I never thought I would be at this point.
I certainly did not think so 15 years ago when I was grounded and my punishment was that I was not allowed to read. I could watch television, play video games, nap, eat whatever I wanted, you name it. I was not allowed to take a volume off the bookshelf for 24 hours. It was absolutely hell to me at the time.
So why am I sitting here, a second-year student at an academically rigorous university, trying to learn how to read again?
Obviously, I know how to read in the most literal sense. I can comprehend words on pages, extracting their meaning. My writing and my vocabulary are good. What I have lost is my stamina: the ability to sit in a room for hours on end, oblivious to everything around me but solid black lettering on cream-colored pages.
I have lost the emotional pull I developed with characters, the one that made my cry when (spoiler) Dumbledore died in “Half-Blood Prince” and tear through countless John Grisham novels.
It did not disappear overnight, and to this day, I cannot pinpoint a single factor that eroded it. Maybe it was having more things to do and less time to sit down with a book at the end of the day. Maybe it was reading more articles on my phone, my attention span shortening bit by bit by from a learned expectation of instant gratification.
All of this occurred to me this summer, when I was preparing to travel to India for a few weeks. The 24-hour journey each way, mostly detached from the internet and its accompanying distractions, meant I had to keep myself from going insane in creative ways. For the first time in years, books held the honorable position of being my first choice.
Reading the first page, I could feel the rust. I had read plenty of books for my high school and college literature classes, but this was a different experience. I certainly enjoyed Shakespeare’s “Twelfth Night” and Ellison’s “Invisible Man,” but in at least a small way, I saw these texts as obstacles to be eventually overcome. Reading solely for pleasure? I could not remember the last time I had actually done it.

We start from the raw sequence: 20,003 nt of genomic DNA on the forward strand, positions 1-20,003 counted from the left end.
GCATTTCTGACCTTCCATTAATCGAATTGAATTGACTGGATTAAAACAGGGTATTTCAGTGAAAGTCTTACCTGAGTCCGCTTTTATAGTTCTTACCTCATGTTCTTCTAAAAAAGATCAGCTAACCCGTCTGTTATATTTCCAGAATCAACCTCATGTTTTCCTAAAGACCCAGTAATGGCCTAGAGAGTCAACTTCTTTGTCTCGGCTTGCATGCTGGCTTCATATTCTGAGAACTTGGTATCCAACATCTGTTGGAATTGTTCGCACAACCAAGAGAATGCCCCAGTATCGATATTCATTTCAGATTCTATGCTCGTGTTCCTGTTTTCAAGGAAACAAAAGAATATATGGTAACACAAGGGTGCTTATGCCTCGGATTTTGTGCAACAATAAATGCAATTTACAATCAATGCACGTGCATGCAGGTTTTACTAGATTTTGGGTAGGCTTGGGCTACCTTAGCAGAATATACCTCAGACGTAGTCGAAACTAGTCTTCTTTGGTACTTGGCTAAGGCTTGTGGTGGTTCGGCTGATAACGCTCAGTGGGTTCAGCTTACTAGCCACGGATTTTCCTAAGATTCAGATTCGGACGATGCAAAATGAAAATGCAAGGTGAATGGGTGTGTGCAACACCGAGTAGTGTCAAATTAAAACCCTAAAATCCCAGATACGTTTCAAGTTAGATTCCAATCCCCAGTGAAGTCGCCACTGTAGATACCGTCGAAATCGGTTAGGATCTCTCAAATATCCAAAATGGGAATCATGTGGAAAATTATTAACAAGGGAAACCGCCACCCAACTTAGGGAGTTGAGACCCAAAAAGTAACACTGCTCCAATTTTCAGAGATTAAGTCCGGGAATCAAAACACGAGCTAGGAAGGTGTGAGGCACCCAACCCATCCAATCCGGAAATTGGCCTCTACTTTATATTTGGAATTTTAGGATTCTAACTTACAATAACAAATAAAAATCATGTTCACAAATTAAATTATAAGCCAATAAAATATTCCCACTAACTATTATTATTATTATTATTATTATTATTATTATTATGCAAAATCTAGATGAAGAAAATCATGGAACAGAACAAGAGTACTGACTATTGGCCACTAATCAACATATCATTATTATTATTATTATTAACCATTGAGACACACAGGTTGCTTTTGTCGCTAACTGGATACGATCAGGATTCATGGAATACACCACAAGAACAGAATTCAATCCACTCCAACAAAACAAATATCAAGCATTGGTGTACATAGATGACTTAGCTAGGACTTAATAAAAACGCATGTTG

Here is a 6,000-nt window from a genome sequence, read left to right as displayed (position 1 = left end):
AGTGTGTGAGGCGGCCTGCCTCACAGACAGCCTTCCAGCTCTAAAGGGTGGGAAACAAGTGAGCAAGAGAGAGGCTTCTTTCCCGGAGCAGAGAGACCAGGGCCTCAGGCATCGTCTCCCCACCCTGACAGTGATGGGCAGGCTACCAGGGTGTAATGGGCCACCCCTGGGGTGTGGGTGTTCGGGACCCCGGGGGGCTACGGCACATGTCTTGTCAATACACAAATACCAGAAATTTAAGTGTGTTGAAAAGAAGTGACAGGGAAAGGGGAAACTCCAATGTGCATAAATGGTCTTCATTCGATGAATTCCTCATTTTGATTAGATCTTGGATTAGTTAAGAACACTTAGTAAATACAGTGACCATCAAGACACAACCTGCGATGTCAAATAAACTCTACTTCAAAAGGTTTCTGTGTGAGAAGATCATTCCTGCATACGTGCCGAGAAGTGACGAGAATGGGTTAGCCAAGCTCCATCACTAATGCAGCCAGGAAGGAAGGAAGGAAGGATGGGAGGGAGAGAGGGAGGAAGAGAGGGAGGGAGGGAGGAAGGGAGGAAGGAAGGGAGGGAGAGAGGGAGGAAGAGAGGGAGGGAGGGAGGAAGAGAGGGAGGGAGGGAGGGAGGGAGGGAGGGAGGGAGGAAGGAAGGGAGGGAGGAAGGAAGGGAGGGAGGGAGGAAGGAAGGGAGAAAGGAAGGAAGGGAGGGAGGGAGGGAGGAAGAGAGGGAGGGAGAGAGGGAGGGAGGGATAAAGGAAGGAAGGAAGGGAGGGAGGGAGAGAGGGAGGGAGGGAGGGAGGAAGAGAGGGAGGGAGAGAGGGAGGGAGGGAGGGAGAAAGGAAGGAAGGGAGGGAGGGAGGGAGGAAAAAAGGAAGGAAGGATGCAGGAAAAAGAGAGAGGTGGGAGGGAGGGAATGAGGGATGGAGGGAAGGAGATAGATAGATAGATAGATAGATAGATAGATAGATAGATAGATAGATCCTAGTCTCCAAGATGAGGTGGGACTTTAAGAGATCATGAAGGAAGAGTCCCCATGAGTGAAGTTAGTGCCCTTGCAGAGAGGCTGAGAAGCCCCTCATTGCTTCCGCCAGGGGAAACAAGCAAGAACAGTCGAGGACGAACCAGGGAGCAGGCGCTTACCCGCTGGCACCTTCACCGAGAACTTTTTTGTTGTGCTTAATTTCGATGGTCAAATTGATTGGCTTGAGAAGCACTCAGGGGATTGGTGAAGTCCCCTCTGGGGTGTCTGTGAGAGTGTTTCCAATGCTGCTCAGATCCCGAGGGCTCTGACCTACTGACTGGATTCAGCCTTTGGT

Slowly, I have made my way back. I started with long-form journalism and slowly moved forward. I am midway through “Wuthering Heights” (which I basically skimmed when I was supposed to read it in high school) and five chapters into Franz Kafka’s “The Trial.”
Just like a man jogging for the first time in years who wonders why he is not the same athletic specimen as he used to be, I initially disappointed myself. But little by little, I am remembering what it was that made me love reading in the first place: visualizing the thoughts of a narrator, slightly differently each time.
I still have my vices. I have probably watched way too many episodes of “Atlanta” as well as “30 Rock,” and I will probably buy “Madden NFL 17” when enough used copies show up at my local GameStop. There go weeks when I do not pick up either of my books. But I was taught from a young age that the only way to face a problem is to first acknowledge its existence. I have begun.